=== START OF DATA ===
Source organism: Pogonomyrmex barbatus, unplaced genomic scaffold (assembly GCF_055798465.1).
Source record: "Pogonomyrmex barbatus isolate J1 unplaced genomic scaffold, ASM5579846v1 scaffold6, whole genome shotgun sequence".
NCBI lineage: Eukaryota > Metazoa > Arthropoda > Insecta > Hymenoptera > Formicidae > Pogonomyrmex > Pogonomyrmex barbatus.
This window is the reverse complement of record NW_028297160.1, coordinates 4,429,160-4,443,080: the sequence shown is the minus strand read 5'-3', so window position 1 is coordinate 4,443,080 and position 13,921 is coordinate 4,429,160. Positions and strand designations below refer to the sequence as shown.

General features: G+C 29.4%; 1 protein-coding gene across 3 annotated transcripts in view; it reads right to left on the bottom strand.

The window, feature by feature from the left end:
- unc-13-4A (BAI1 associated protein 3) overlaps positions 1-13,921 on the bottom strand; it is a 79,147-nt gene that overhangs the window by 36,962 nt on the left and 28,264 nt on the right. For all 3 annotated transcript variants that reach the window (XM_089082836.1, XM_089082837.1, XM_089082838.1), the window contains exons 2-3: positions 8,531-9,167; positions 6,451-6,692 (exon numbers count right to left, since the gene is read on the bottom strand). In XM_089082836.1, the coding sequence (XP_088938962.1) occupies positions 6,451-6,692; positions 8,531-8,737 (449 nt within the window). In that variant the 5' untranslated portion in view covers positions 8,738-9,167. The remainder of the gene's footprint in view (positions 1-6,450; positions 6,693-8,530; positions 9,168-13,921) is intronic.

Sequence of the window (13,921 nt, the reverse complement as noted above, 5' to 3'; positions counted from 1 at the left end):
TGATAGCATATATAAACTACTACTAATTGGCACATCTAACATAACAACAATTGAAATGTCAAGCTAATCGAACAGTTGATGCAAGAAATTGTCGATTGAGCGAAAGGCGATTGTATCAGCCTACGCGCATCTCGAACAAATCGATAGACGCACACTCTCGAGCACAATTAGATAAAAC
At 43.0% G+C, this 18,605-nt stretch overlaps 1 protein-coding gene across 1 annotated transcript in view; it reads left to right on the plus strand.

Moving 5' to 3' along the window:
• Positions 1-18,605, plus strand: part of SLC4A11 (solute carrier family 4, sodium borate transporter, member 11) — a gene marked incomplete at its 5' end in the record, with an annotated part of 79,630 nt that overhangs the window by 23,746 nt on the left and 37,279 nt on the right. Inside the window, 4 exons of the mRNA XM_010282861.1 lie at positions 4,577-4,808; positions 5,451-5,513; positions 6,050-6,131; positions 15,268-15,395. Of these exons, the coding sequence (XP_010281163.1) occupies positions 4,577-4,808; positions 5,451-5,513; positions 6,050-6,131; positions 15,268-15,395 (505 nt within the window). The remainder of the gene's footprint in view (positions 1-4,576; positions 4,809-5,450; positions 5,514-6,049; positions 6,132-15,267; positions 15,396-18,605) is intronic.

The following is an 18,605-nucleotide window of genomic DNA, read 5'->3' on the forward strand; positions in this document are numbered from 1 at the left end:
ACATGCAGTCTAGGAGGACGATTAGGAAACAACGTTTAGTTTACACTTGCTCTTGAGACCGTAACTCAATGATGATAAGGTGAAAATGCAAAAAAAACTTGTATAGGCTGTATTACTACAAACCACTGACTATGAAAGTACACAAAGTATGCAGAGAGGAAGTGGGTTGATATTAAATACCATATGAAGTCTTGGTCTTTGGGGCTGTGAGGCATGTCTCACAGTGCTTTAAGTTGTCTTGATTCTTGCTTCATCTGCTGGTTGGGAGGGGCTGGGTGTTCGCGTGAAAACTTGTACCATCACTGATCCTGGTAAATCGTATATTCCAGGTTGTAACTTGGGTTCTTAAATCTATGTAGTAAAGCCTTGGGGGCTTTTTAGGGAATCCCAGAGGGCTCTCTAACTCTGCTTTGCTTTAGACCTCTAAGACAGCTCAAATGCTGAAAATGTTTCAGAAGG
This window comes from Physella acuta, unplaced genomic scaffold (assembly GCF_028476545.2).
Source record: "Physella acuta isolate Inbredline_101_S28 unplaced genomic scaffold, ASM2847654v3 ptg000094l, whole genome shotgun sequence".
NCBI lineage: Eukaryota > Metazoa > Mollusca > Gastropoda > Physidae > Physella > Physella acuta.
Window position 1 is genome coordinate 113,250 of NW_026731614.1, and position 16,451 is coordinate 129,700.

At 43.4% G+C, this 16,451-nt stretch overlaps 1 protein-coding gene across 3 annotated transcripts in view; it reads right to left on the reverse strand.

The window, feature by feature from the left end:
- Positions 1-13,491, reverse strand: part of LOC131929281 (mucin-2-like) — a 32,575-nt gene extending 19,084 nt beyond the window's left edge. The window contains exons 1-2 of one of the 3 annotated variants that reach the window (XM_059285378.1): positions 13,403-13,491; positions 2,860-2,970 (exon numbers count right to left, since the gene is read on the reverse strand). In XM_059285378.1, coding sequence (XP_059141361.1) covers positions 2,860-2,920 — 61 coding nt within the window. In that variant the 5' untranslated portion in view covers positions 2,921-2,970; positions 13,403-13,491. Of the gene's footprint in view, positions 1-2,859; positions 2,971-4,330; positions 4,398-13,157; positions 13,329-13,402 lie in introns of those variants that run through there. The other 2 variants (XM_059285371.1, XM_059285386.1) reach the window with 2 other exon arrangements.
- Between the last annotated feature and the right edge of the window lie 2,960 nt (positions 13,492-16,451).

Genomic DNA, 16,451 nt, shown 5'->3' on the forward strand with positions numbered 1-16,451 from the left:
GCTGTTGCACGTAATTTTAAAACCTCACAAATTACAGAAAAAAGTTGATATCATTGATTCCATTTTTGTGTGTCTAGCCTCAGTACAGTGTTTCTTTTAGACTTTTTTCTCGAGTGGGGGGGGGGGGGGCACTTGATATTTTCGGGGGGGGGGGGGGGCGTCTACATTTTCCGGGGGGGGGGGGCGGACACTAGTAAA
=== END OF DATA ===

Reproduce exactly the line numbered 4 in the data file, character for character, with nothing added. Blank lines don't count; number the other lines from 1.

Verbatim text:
This window is the reverse complement of record NW_028297160.1, coordinates 4,429,160-4,443,080: the sequence shown is the minus strand read 5'-3', so window position 1 is coordinate 4,443,080 and position 13,921 is coordinate 4,429,160. Positions and strand designations below refer to the sequence as shown.